Acute and chronic hypoxia differentially predispose lungs for metastases

Moritz Reiterer, Renato Colaço, Pardis Emrouznejad, Anders Jensen, Helene Rundqvist, Randall S Johnson, Cristina Branco

Research output: Contribution to journalArticle

2 Citations (Scopus)
72 Downloads (Pure)

Abstract

Oscillations in oxygen levels affect malignant cell growth, survival, and metastasis, but also somatic cell behaviour. In this work, we studied the effect of the differential expression of the two primary hypoxia inducible transcription factor isoforms, HIF-1α and HIF-2α, and pulmonary hypoxia to investigate how the hypoxia response of the vascular endothelium remodels the lung pre-metastatic niche. Molecular responses to acute versus chronic tissue hypoxia have been proposed to involve dynamic HIF stabilization, but the downstream consequences and the extent to which differential lengths of exposure to hypoxia can affect HIF-isoform activation and secondary organ pre-disposition for metastasis is unknown. We used primary pulmonary endothelial cells and mouse models with pulmonary endothelium-specific deletion of HIF-1α or HIF-2α, to characterise their roles in vascular integrity, inflammation and metastatic take after acute and chronic hypoxia. We found that acute hypoxic response results in increased lung metastatic tumours, caused by HIF-1α-dependent endothelial cell death and increased microvascular permeability, in turn facilitating extravasation. This is potentiated by the recruitment and retention of specific myeloid cells that further support a pro-metastatic environment. We also found that chronic hypoxia delays tumour growth to levels similar to those seen in normoxia, and in a HIF-2α-specific fashion, correlating with increased endothelial cell viability and vascular integrity. Deletion of endothelial HIF-2α rendered the lung environment more vulnerable to tumour cell seeding and growth. These results demonstrate that the nature of the hypoxic challenge strongly influences the nature of the endothelial cell response, and affects critical parameters of the pulmonary microenvironment, significantly impacting metastatic burden. Additionally, this work establishes endothelial cells as important players in lung remodelling and metastatic progression.

Original languageEnglish
Article number10246
Number of pages15
JournalScientific Reports
Volume9
DOIs
Publication statusPublished - 15 Jul 2019

Fingerprint

Endothelial cells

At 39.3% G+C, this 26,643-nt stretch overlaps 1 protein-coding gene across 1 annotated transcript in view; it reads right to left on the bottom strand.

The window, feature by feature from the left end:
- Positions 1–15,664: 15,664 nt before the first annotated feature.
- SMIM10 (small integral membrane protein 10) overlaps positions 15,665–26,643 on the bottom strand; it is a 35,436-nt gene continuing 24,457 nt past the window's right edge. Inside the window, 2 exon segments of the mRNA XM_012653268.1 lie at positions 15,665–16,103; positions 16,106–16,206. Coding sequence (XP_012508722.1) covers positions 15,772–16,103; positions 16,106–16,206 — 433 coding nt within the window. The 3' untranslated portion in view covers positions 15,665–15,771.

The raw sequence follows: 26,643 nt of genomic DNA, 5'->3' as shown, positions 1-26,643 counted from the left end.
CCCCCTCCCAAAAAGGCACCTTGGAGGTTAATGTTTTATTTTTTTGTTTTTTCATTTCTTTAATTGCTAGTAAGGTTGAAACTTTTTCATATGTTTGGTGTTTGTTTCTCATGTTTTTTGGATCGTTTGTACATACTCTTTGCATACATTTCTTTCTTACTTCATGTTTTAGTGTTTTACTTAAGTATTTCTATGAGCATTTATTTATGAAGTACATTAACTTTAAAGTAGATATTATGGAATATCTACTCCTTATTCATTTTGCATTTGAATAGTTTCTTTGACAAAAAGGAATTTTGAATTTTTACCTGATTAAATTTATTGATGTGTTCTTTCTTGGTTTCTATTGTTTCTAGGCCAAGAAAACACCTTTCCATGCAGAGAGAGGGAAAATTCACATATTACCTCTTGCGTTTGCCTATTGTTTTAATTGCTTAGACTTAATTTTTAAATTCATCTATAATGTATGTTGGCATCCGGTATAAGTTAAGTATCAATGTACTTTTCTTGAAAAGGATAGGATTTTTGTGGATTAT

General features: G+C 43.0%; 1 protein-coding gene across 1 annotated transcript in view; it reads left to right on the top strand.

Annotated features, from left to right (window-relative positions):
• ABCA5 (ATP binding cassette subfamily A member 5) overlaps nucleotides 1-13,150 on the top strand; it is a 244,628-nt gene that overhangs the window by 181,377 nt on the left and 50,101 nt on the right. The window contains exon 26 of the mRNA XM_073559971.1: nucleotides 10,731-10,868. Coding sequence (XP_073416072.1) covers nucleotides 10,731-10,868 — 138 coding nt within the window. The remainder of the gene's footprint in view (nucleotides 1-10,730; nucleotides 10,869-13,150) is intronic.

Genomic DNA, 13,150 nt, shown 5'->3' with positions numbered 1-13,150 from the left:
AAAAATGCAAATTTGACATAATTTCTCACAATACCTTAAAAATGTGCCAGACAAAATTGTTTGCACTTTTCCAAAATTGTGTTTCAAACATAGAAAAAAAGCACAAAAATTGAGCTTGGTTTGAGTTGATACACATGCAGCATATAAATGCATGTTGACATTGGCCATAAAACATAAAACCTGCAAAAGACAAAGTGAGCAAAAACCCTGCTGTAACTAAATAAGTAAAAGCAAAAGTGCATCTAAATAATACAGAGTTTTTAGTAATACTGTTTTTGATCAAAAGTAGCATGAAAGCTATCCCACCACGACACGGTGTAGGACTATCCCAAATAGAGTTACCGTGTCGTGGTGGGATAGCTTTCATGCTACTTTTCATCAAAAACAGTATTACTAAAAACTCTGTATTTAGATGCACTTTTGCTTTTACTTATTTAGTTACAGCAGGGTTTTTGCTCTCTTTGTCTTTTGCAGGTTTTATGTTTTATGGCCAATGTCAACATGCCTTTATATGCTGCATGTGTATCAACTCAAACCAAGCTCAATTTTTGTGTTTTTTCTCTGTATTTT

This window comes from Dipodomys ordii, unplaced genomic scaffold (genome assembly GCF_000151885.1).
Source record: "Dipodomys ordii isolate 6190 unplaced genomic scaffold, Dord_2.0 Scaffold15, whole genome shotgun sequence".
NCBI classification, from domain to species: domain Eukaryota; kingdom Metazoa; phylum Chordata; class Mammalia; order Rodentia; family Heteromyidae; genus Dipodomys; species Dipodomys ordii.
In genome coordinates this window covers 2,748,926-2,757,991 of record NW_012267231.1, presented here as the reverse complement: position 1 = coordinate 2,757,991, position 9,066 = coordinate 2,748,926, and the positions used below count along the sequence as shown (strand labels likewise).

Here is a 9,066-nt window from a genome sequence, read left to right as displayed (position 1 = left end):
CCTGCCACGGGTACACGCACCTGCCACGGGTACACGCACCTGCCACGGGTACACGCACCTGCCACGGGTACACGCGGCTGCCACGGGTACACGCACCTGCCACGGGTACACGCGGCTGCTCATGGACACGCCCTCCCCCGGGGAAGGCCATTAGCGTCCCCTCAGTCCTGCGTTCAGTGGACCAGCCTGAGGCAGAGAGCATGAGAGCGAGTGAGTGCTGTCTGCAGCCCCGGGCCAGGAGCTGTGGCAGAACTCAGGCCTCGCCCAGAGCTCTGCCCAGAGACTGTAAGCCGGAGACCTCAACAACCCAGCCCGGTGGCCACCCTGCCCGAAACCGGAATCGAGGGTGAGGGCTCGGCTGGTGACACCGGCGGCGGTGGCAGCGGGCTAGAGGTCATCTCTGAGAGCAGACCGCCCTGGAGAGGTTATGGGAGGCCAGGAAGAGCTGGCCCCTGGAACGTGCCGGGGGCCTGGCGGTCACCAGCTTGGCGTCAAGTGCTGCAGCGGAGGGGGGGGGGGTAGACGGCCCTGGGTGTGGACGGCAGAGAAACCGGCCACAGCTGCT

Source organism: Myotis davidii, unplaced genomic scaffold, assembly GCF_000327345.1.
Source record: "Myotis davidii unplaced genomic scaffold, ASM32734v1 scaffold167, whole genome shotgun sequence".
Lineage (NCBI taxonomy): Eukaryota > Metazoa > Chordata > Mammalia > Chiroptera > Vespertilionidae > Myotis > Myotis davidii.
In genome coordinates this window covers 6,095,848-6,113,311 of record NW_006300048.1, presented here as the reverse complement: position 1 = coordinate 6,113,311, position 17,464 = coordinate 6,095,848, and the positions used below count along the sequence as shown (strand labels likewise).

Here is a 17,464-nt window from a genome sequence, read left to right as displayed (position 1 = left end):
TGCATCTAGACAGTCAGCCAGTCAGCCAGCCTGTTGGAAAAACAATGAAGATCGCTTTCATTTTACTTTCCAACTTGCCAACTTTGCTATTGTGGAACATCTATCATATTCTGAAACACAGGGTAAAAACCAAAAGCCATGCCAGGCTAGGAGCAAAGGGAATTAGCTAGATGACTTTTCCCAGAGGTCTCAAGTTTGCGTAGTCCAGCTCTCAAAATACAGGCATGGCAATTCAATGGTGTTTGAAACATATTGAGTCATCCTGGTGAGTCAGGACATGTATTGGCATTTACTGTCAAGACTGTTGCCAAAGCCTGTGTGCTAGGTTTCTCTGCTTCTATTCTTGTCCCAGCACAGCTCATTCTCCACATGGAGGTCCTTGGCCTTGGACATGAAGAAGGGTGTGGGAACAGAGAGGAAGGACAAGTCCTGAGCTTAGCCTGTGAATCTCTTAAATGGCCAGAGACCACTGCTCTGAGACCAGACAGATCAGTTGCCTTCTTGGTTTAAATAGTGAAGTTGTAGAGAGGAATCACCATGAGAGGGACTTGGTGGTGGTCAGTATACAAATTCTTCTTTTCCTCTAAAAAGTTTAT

Neoplasm Metastasis
Lung
Tumors
Endothelial Cells
Protein Isoforms
Blood Vessels
Cell growth
Cell death
Cell Survival
Growth
Transcription Factors
Stabilization
Chemical activation
Cells
Hypoxia
Tissue
Oxygen
Vascular Endothelium
Capillary Permeability

Keywords

  • Metastases
  • Endothelial cell
  • Hypoxia
  • HIF transcription factors
  • Pre-disposition

Cite this

Reiterer, M., Colaço, R., Emrouznejad, P., Jensen, A., Rundqvist, H., Johnson, R. S., & Branco, C. (2019). Acute and chronic hypoxia differentially predispose lungs for metastases. Scientific Reports, 9, [10246]. https://doi.org/10.1038/s41598-019-46763-y
Reiterer, Moritz ; Colaço, Renato ; Emrouznejad, Pardis ; Jensen, Anders ; Rundqvist, Helene ; Johnson, Randall S ; Branco, Cristina. / Acute and chronic hypoxia differentially predispose lungs for metastases. In: Scientific Reports. 2019 ; Vol. 9.
@article{2c253bd38df84934b3ac0c084f0358e2,
title = "Acute and chronic hypoxia differentially predispose lungs for metastases",
abstract = "Oscillations in oxygen levels affect malignant cell growth, survival, and metastasis, but also somatic cell behaviour. In this work, we studied the effect of the differential expression of the two primary hypoxia inducible transcription factor isoforms, HIF-1α and HIF-2α, and pulmonary hypoxia to investigate how the hypoxia response of the vascular endothelium remodels the lung pre-metastatic niche. Molecular responses to acute versus chronic tissue hypoxia have been proposed to involve dynamic HIF stabilization, but the downstream consequences and the extent to which differential lengths of exposure to hypoxia can affect HIF-isoform activation and secondary organ pre-disposition for metastasis is unknown. We used primary pulmonary endothelial cells and mouse models with pulmonary endothelium-specific deletion of HIF-1α or HIF-2α, to characterise their roles in vascular integrity, inflammation and metastatic take after acute and chronic hypoxia. We found that acute hypoxic response results in increased lung metastatic tumours, caused by HIF-1α-dependent endothelial cell death and increased microvascular permeability, in turn facilitating extravasation. This is potentiated by the recruitment and retention of specific myeloid cells that further support a pro-metastatic environment. We also found that chronic hypoxia delays tumour growth to levels similar to those seen in normoxia, and in a HIF-2α-specific fashion, correlating with increased endothelial cell viability and vascular integrity. Deletion of endothelial HIF-2α rendered the lung environment more vulnerable to tumour cell seeding and growth. These results demonstrate that the nature of the hypoxic challenge strongly influences the nature of the endothelial cell response, and affects critical parameters of the pulmonary microenvironment, significantly impacting metastatic burden. Additionally, this work establishes endothelial cells as important players in lung remodelling and metastatic progression.",
keywords = "Metastases, Endothelial cell, Hypoxia, HIF transcription factors, Pre-disposition",
author = "Moritz Reiterer and Renato Cola{\cc}o and Pardis Emrouznejad and Anders Jensen and Helene Rundqvist and Johnson, {Randall S} and Cristina Branco",